Regarding political bias or conformity, I don’t think one can generalize this to all colleges or academia as a whole. I think it largely depends where. At low or mid-ranking institutions, such as Evergreen, the pressure to conform is probably the greatest, as recent protests and controversy has suggested. There isn’t much going for those schools academically, so conformity is probably an effective way to stay in good standing, because it’s not like your options are that great otherwise (you’re not going to be landing any NYTs gigs).
But as one moves to the top tiers, the opposite seems to be true. Consider the examples again of Dr. Ioannidis and Bhattacharya of Stanford, both whom had a lot of success and media coverage challenging conventional left-wing/mainstream Covid narratives. Or Harvard professor Roland Fryer, whose fame and reputation grew in 2016 as a consequence of publishing an important study which challenged commonly held notions of anti-black bias in officer-involved shootings (that is, until he was done-in by a sexual harassment scandal in 2019). Or Dr. Steven Levitt of the University of Chicago, whose controversial research on abortion vs. crime, prison, etc. has not exactly made him endeared to the left, but his career has not suffered for it, but actually thrived, with many best-selling books and a popular podcast. That’s not to say high-ranking institutions are immune to conformity or bias, but it’s probably not as bad or the consequences of stepping out of line are not as injurious.
High-ranking journals have an incentive to publish potentially controversial findings that go against the grain of political correctness, provided of course it’s sufficiently rigorous. If a publication declines to publish something for politically-motivated reasons or for fear of political retaliation, reputationally it stands to lose to a competing publication.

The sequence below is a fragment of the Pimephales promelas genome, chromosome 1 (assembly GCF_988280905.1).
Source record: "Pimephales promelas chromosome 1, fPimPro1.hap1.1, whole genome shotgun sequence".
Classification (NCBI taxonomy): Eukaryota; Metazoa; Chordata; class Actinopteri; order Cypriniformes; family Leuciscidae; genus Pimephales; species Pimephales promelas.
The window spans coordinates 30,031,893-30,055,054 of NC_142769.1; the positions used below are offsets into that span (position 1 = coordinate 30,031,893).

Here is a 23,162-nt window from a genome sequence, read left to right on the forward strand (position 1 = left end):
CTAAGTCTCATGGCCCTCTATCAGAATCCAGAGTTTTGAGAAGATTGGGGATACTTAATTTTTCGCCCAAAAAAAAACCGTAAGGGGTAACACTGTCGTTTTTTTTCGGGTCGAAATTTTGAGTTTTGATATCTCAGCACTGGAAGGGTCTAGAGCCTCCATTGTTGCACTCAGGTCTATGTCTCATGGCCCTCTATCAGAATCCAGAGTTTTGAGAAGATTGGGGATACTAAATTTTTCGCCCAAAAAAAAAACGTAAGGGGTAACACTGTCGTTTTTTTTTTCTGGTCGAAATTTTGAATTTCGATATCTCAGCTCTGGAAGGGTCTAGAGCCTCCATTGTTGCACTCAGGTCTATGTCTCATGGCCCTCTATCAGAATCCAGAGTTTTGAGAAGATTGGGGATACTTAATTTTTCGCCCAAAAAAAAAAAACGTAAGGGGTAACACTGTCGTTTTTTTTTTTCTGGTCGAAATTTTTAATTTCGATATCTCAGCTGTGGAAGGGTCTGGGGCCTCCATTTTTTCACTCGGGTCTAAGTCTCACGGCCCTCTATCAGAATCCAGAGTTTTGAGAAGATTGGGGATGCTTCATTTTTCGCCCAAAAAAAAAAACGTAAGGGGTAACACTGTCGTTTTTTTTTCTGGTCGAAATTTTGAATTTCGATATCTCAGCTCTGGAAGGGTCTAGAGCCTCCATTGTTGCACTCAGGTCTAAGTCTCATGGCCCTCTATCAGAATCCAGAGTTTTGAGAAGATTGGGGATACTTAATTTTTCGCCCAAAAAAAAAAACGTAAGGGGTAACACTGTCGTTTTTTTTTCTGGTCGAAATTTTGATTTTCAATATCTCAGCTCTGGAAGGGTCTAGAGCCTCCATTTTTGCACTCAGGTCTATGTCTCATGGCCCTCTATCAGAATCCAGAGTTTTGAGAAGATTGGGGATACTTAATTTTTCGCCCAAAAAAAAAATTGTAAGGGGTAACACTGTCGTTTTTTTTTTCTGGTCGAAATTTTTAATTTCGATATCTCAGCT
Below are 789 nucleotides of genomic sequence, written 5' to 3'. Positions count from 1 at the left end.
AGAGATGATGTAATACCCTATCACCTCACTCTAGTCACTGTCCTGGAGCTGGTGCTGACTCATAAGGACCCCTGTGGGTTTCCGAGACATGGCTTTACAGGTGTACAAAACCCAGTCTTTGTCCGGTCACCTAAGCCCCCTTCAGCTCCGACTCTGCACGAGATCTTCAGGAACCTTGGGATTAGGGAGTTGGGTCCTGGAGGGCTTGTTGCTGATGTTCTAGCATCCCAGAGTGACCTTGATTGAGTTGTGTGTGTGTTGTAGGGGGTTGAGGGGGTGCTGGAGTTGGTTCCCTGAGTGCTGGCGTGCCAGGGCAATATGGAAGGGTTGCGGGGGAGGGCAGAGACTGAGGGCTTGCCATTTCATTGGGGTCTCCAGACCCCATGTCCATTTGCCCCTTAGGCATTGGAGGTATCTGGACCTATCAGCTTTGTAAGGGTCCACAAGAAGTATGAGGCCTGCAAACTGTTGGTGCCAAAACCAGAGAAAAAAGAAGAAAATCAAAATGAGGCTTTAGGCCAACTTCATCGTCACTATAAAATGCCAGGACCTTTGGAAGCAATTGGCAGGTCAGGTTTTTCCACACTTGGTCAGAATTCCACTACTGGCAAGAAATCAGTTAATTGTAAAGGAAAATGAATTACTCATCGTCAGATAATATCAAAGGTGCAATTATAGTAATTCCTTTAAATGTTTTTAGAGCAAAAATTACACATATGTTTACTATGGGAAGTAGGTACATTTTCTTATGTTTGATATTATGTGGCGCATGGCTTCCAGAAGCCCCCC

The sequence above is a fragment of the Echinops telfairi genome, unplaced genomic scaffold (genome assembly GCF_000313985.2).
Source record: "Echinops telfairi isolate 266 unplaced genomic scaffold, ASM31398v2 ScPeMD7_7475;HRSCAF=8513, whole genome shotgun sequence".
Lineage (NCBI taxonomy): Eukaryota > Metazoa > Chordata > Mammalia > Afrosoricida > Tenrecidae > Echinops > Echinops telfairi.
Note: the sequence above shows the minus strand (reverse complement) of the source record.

Kareem Abdul Jabbar may be another counterexample, but again, we’re talking one of the most famous basketball players ever, and he’s been in the public spotlight for decades, and he was boosted by the likes of Jon Stewart. Academia success is different in that it’s almost instant, not requiring decades of paying one’s dues or media connections.
 A Substack blog with 1,000 subscribers at $10/month/subscriber, is 6 figures (even after subtracting Substack’s 10% cut). That’s about the same as an entry or mid-level tech job. Plus, the value of the platform (which is worth a lot too) and other sources of income.
 This may seem too good to be true, but the adage “if you build it they will come” really does seem to apply. I have witnessed it myself on many occasions. For example Rob Henderson who “writes about human nature, psychology, social class, TV shows, movies, political and social divisions” has B.A in Psychology from Yale and a Ph.D. in Psychology from the University of Cambridge, had literally overnight success with his Susbtack blog. His inaugural article “What People Got Wrong About the Film Parasite” published in March 2022 got 30 ‘likes,’ highly indicative of being a success. Sure, maybe he had some connections earlier that could explain this success, but that proves my earlier point of the power of academia in terms of networking and building credibility quicky, which is like taking a shortcut, compared to many decades in the private sector.